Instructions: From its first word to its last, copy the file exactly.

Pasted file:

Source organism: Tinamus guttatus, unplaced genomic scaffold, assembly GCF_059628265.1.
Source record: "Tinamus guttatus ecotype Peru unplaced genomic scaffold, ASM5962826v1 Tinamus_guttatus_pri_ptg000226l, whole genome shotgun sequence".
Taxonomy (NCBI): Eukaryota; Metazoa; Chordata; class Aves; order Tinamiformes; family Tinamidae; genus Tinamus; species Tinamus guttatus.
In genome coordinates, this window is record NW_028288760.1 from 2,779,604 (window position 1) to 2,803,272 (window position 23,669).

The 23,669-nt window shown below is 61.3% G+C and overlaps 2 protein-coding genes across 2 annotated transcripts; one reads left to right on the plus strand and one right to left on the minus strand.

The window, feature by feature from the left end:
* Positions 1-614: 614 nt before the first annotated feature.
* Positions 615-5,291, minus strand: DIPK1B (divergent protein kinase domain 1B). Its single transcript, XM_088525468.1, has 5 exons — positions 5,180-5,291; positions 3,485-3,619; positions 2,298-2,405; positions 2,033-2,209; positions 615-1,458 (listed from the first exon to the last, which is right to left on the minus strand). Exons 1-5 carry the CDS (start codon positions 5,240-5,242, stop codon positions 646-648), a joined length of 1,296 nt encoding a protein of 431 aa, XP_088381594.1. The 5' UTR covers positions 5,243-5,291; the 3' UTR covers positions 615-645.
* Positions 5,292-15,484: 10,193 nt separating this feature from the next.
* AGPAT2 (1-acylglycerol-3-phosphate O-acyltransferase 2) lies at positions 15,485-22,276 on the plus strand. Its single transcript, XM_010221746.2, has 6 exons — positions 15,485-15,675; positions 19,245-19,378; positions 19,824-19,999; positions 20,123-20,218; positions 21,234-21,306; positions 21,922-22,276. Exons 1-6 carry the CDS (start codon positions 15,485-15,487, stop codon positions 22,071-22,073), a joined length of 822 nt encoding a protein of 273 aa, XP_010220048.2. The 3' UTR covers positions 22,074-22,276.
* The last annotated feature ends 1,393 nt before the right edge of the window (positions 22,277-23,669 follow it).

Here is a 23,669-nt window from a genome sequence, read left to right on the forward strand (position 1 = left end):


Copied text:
Source organism: Tinamus guttatus, unplaced genomic scaffold, assembly GCF_059628265.1.
Source record: "Tinamus guttatus ecotype Peru unplaced genomic scaffold, ASM5962826v1 Tinamus_guttatus_pri_ptg000226l, whole genome shotgun sequence".
Taxonomy (NCBI): Eukaryota; Metazoa; Chordata; class Aves; order Tinamiformes; family Tinamidae; genus Tinamus; species Tinamus guttatus.
In genome coordinates, this window is record NW_028288760.1 from 2,779,604 (window position 1) to 2,803,272 (window position 23,669).

The 23,669-nt window shown below is 61.3% G+C and overlaps 2 protein-coding genes across 2 annotated transcripts; one reads left to right on the plus strand and one right to left on the minus strand.

The window, feature by feature from the left end:
* Positions 1-614: 614 nt before the first annotated feature.
* Positions 615-5,291, minus strand: DIPK1B (divergent protein kinase domain 1B). Its single transcript, XM_088525468.1, has 5 exons — positions 5,180-5,291; positions 3,485-3,619; positions 2,298-2,405; positions 2,033-2,209; positions 615-1,458 (listed from the first exon to the last, which is right to left on the minus strand). Exons 1-5 carry the CDS (start codon positions 5,240-5,242, stop codon positions 646-648), a joined length of 1,296 nt encoding a protein of 431 aa, XP_088381594.1. The 5' UTR covers positions 5,243-5,291; the 3' UTR covers positions 615-645.
* Positions 5,292-15,484: 10,193 nt separating this feature from the next.
* AGPAT2 (1-acylglycerol-3-phosphate O-acyltransferase 2) lies at positions 15,485-22,276 on the plus strand. Its single transcript, XM_010221746.2, has 6 exons — positions 15,485-15,675; positions 19,245-19,378; positions 19,824-19,999; positions 20,123-20,218; positions 21,234-21,306; positions 21,922-22,276. Exons 1-6 carry the CDS (start codon positions 15,485-15,487, stop codon positions 22,071-22,073), a joined length of 822 nt encoding a protein of 273 aa, XP_010220048.2. The 3' UTR covers positions 22,074-22,276.
* The last annotated feature ends 1,393 nt before the right edge of the window (positions 22,277-23,669 follow it).

Here is a 23,669-nt window from a genome sequence, read left to right on the forward strand (position 1 = left end):